Gabriella: I pay $1,000 a month for my room in New York, and I know, kill me.
Matt: My mortgage is about $1,200 a month, plus since I own, any home repair issue that comes up.
Monthly car expenses:
Matt: Gaby doesn’t have a car, and mine is fully paid for but I pay about $2,000 a year in car insurance.
Debt payments:
Gabriella: Yeah, I’m privileged, I’ll be the first to admit, because I don’t have any student loans. I really try not to use my charge card aside from emergencies. I pay about $150 per month toward medical bills.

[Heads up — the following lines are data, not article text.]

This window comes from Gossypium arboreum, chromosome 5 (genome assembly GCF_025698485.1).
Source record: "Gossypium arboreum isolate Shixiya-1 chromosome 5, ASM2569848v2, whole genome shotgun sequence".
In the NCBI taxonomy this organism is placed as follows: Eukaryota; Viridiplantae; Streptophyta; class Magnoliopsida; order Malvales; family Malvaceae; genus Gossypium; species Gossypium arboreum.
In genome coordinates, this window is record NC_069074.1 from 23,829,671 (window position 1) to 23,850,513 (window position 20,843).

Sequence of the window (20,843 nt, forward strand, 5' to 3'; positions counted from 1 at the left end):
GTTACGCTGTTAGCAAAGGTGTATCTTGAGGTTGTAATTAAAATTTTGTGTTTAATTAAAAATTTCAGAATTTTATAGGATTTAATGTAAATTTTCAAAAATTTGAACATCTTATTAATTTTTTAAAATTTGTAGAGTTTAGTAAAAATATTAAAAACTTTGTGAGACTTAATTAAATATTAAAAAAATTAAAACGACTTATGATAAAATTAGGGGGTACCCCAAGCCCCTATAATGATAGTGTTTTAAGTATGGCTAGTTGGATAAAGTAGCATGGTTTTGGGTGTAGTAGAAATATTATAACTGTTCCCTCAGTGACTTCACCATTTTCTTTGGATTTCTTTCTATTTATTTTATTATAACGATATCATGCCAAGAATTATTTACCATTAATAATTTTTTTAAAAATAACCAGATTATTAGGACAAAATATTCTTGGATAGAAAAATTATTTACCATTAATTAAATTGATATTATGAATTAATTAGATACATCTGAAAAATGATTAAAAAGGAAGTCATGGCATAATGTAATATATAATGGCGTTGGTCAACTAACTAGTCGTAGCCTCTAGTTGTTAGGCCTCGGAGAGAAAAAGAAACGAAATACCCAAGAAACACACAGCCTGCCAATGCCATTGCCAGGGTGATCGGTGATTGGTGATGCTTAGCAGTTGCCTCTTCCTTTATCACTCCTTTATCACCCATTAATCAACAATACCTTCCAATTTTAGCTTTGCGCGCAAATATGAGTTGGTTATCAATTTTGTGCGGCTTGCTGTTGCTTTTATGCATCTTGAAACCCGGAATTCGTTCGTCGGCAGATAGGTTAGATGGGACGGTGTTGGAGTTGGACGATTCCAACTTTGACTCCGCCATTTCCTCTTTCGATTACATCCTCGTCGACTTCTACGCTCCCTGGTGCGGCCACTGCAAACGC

Matt: I’m debt free, and in addition guiltily privileged. Depending on month I’ll put several thousand roughly on my charge card, but I’m good about paying it off.
Food spending:
Clothing spending:
Matt: Probably about $200? I have a solid collection of suits and work clothes when I need to look nice, but I’m a sucker for designer t-shirts and sweatshirts; I will usually grab at least another one of those a month, even if it looks like everything I already own.
Gabriella: I use Rent the Runway’s Unlimited , which is basically Netflix for clothes. Since I’m in different weather situations as a result of this relationship and we go out to nice dinners a lot, it actually saves money as opposed to purchasing. It costs $159 per month.